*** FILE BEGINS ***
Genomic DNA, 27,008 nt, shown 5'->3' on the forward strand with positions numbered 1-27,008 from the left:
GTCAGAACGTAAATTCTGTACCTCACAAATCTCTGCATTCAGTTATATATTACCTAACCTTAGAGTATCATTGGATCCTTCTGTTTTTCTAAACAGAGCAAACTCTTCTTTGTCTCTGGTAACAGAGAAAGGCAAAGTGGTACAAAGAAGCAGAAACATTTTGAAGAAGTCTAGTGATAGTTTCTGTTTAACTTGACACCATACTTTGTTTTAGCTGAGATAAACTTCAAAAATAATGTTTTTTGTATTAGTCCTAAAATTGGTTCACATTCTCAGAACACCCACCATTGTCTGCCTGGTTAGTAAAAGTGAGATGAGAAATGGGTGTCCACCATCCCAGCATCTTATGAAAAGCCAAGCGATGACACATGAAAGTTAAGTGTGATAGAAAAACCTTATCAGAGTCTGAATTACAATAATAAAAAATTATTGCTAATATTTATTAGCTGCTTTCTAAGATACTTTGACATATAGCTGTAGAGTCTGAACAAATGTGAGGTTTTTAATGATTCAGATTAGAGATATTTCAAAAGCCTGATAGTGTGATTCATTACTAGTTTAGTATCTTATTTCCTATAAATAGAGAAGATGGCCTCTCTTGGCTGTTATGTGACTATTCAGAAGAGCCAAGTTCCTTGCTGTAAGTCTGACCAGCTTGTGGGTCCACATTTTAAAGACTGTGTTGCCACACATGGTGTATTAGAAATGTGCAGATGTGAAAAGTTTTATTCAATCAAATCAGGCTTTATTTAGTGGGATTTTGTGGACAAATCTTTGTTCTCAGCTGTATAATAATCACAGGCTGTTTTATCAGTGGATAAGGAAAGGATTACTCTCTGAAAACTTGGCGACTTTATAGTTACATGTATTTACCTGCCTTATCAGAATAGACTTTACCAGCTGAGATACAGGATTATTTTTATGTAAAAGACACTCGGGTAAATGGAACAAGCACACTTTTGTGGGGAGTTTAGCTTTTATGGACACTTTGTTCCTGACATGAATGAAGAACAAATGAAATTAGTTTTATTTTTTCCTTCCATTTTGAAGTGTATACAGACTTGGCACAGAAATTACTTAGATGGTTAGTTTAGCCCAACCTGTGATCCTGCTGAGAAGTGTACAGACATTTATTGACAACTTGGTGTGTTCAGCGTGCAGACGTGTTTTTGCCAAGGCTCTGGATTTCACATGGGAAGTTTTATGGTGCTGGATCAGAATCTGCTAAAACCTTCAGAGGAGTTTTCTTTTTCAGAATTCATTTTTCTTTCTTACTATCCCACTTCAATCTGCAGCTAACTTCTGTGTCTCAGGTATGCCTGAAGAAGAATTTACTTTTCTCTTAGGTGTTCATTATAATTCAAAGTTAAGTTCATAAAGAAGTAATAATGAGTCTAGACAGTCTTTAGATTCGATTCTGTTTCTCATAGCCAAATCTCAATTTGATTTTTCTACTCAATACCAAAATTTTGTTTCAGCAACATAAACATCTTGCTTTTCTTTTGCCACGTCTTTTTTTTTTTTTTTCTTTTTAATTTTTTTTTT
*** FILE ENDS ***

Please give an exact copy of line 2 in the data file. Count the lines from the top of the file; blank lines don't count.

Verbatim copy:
GTCAGAACGTAAATTCTGTACCTCACAAATCTCTGCATTCAGTTATATATTACCTAACCTTAGAGTATCATTGGATCCTTCTGTTTTTCTAAACAGAGCAAACTCTTCTTTGTCTCTGGTAACAGAGAAAGGCAAAGTGGTACAAAGAAGCAGAAACATTTTGAAGAAGTCTAGTGATAGTTTCTGTTTAACTTGACACCATACTTTGTTTTAGCTGAGATAAACTTCAAAAATAATGTTTTTTGTATTAGTCCTAAAATTGGTTCACATTCTCAGAACACCCACCATTGTCTGCCTGGTTAGTAAAAGTGAGATGAGAAATGGGTGTCCACCATCCCAGCATCTTATGAAAAGCCAAGCGATGACACATGAAAGTTAAGTGTGATAGAAAAACCTTATCAGAGTCTGAATTACAATAATAAAAAATTATTGCTAATATTTATTAGCTGCTTTCTAAGATACTTTGACATATAGCTGTAGAGTCTGAACAAATGTGAGGTTTTTAATGATTCAGATTAGAGATATTTCAAAAGCCTGATAGTGTGATTCATTACTAGTTTAGTATCTTATTTCCTATAAATAGAGAAGATGGCCTCTCTTGGCTGTTATGTGACTATTCAGAAGAGCCAAGTTCCTTGCTGTAAGTCTGACCAGCTTGTGGGTCCACATTTTAAAGACTGTGTTGCCACACATGGTGTATTAGAAATGTGCAGATGTGAAAAGTTTTATTCAATCAAATCAGGCTTTATTTAGTGGGATTTTGTGGACAAATCTTTGTTCTCAGCTGTATAATAATCACAGGCTGTTTTATCAGTGGATAAGGAAAGGATTACTCTCTGAAAACTTGGCGACTTTATAGTTACATGTATTTACCTGCCTTATCAGAATAGACTTTACCAGCTGAGATACAGGATTATTTTTATGTAAAAGACACTCGGGTAAATGGAACAAGCACACTTTTGTGGGGAGTTTAGCTTTTATGGACACTTTGTTCCTGACATGAATGAAGAACAAATGAAATTAGTTTTATTTTTTCCTTCCATTTTGAAGTGTATACAGACTTGGCACAGAAATTACTTAGATGGTTAGTTTAGCCCAACCTGTGATCCTGCTGAGAAGTGTACAGACATTTATTGACAACTTGGTGTGTTCAGCGTGCAGACGTGTTTTTGCCAAGGCTCTGGATTTCACATGGGAAGTTTTATGGTGCTGGATCAGAATCTGCTAAAACCTTCAGAGGAGTTTTCTTTTTCAGAATTCATTTTTCTTTCTTACTATCCCACTTCAATCTGCAGCTAACTTCTGTGTCTCAGGTATGCCTGAAGAAGAATTTACTTTTCTCTTAGGTGTTCATTATAATTCAAAGTTAAGTTCATAAAGAAGTAATAATGAGTCTAGACAGTCTTTAGATTCGATTCTGTTTCTCATAGCCAAATCTCAATTTGATTTTTCTACTCAATACCAAAATTTTGTTTCAGCAACATAAACATCTTGCTTTTCTTTTGCCACGTCTTTTTTTTTTTTTTTCTTTTTAATTTTTTTTTT